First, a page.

Supreme Court Ruling/Contraception Coverage

This week (June 30, 2014) the Supreme Court ruled in favor of plaintiffs – Hobby Lobby, Mardel, and Conestoga Wood Specialties – in their respective challenges to the Affordable Care Act’s (ACA) contraception mandate.  The basis for their cases was simple in nature, but sweeping in scope, as there are over 90 similar cases currently pending in courts around the country.  The court’s decision was quickly followed by a tremendous amount of media coverage, some of which is patently false and misleading.  Here’s an overview of what we know at this point…

  • The Affordable Care Act (ACA) contains a provision requiring most employers to cover a range of contraception drugs and devices in their health plans, AT NO COST TO THEIR FEMALE EMPLOYEES.
    • Specifically, the ACA requires non-grandfathered health insurance plans to cover preventive health care services for women, which the Institute of Medicine defined to include all 20 contraceptive products approved by the Food and Drug Administration (FDA).
  • Previously, the White House granted an exemption for churches/synagogues, and accommodations for religious hospitals, schools, and non-profits.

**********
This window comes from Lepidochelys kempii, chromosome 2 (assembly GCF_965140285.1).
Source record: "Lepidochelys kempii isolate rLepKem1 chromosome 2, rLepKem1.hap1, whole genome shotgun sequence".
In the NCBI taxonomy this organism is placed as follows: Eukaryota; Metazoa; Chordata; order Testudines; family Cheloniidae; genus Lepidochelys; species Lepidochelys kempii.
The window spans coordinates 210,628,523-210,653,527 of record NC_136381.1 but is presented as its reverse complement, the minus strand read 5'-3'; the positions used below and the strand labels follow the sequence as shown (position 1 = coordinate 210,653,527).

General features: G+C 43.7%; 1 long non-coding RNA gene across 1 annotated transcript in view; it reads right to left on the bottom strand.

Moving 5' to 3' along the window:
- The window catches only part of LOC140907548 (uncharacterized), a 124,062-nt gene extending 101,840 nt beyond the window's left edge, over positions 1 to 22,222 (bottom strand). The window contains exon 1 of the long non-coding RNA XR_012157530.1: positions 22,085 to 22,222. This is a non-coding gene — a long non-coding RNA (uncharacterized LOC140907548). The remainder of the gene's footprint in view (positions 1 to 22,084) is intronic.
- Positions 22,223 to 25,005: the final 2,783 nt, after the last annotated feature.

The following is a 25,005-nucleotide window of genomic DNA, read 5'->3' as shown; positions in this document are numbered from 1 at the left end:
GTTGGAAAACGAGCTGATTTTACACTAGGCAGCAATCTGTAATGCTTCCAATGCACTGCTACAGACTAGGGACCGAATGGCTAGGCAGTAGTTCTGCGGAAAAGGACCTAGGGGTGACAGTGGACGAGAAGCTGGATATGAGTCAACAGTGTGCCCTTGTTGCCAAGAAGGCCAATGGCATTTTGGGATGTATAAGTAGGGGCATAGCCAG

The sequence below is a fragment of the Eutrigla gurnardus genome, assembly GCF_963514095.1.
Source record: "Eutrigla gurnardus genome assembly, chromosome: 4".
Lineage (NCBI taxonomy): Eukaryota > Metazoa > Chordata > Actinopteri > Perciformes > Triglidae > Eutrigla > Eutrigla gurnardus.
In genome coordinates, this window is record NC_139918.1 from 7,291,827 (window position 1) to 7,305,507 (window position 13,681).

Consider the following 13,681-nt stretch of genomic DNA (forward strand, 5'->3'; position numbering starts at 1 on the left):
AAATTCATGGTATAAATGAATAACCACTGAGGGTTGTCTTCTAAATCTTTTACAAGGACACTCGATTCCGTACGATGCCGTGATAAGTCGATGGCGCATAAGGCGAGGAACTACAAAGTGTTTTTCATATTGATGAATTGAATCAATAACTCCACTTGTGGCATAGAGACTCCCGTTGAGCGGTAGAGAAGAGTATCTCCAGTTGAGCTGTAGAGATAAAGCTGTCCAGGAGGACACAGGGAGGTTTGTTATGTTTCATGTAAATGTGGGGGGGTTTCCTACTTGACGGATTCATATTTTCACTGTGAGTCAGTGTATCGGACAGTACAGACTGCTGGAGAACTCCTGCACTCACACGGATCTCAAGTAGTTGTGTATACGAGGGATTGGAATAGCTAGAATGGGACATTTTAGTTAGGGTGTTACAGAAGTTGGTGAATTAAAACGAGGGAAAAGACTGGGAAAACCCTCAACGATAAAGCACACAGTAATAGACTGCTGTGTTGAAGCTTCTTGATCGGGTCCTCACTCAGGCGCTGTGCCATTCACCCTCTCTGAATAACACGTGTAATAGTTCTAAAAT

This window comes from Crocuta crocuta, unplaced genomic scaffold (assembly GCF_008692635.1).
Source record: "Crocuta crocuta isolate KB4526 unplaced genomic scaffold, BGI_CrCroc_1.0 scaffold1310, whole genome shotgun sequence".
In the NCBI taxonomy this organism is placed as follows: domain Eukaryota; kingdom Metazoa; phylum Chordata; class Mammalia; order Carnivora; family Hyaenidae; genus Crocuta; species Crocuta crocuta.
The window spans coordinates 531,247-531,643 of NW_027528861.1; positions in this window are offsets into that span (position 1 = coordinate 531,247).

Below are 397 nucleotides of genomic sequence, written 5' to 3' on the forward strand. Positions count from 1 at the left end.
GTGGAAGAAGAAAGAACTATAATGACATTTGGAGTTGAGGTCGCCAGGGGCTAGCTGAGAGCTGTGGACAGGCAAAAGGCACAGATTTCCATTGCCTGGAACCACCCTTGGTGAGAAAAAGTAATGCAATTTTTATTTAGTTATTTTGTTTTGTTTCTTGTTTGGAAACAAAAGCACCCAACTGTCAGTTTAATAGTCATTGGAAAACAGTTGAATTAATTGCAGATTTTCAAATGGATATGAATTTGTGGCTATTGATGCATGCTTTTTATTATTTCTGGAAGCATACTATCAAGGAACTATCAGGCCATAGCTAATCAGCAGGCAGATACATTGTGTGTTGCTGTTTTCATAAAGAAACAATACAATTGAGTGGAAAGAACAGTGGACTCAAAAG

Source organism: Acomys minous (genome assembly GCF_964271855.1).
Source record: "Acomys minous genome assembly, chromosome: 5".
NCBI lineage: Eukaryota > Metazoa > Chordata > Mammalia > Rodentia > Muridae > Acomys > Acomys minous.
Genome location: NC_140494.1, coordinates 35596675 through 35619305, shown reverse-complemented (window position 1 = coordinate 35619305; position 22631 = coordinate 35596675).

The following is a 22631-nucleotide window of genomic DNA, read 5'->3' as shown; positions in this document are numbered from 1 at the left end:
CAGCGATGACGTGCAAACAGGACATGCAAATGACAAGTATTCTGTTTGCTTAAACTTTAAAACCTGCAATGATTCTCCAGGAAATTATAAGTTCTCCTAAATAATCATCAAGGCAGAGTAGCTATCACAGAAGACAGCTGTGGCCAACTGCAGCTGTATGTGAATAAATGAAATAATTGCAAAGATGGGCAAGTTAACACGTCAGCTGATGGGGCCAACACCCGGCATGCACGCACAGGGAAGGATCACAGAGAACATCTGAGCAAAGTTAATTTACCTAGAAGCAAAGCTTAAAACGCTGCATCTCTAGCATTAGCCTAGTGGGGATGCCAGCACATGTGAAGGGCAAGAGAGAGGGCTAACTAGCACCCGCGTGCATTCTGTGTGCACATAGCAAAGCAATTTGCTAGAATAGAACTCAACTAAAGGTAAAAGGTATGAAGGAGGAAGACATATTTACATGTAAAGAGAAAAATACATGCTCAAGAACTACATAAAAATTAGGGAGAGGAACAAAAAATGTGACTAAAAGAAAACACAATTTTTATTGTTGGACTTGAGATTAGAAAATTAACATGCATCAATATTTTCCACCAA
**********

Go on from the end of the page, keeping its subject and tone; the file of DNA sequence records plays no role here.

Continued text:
• Currently, there are 51 pending lawsuits that appear to be headed to the Supreme Court, all of which assert that the “religious exemption” was not adequate because employers have to sign forms assigning the objectionable coverage to insurance administrator’s.
  • The Supreme Court, in a 5-4 ruling, asserted that the Obama administration had failed to show that the contraception mandate contained in the ACA is the “least restrictive means of advancing its interest in providing birth control at no cost to women”.
  • The court ruled that “the Affordable Care Act cannot force closely held companies to cover contraceptives in employee insurance plans if the corporation owners have religious objections to birth control”.  Closely held companies are considered to be corporations where over 50% of the stock is owned by 5 or less individuals.
  • While many media reports have made the point that the case was about contraception in general, the focus was actually on four specific forms of contraception, known as abortifacients (i.e., drugs which induce abortions).
  • Hobby Lobby currently provides coverage for 16 different forms of contraception in its health insurance plan, and there is no reason to believe this will change as a result of the court’s ruling.
  • In its ruling, the Supreme Court referred to another existing law known as the Religious Freedom and Restoration Act.  The majority ruled that this law doesn’t allow the Obama administration to force private company’s to cover birth control methods like the “morning-after pill” and intrauterine devices, which some objectors say are tantamount to abortion.
  • Further guidance on the impact and application of the ruling is expected from Health and Human Services (HHS), and I’m sure, eagerly anticipated by affected companies.
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